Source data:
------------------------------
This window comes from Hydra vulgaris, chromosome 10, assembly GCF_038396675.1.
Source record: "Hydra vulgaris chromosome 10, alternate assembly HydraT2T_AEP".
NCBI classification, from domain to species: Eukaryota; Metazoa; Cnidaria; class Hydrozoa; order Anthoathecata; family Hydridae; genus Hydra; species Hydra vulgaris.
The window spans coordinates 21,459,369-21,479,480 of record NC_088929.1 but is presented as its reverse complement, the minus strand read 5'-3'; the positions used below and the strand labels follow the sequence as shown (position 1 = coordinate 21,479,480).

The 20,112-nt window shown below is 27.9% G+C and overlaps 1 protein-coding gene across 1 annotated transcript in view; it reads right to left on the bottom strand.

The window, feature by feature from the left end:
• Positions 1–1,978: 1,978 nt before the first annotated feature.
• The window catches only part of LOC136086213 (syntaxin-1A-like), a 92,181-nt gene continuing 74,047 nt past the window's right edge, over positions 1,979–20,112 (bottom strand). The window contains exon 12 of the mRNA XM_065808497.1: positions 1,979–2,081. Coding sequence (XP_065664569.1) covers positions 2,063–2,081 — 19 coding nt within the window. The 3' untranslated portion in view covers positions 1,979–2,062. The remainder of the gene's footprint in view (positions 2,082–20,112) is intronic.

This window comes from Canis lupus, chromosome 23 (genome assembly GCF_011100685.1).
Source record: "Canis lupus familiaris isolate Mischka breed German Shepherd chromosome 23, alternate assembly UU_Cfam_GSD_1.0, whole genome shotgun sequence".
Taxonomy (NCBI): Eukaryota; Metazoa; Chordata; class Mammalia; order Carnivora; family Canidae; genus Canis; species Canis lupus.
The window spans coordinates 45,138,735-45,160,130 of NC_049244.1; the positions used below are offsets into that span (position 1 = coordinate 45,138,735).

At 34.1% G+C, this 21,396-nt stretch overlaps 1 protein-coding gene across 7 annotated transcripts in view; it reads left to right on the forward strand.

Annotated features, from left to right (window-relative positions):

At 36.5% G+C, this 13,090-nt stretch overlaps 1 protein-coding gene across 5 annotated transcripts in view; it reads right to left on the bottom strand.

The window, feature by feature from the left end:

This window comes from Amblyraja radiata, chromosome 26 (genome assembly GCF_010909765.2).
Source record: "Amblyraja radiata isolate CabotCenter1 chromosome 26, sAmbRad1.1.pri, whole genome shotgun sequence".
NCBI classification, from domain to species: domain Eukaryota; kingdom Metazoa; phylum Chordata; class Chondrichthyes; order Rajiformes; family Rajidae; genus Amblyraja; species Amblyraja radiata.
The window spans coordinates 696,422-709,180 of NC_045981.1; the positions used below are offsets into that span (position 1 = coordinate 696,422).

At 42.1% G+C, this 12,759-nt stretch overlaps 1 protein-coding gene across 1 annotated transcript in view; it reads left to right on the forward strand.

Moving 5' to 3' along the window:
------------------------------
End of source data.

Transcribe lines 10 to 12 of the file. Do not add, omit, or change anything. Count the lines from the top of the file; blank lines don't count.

Source record: "Canis lupus familiaris isolate Mischka breed German Shepherd chromosome 23, alternate assembly UU_Cfam_GSD_1.0, whole genome shotgun sequence".
Taxonomy (NCBI): Eukaryota; Metazoa; Chordata; class Mammalia; order Carnivora; family Canidae; genus Canis; species Canis lupus.
The window spans coordinates 45,138,735-45,160,130 of NC_049244.1; the positions used below are offsets into that span (position 1 = coordinate 45,138,735).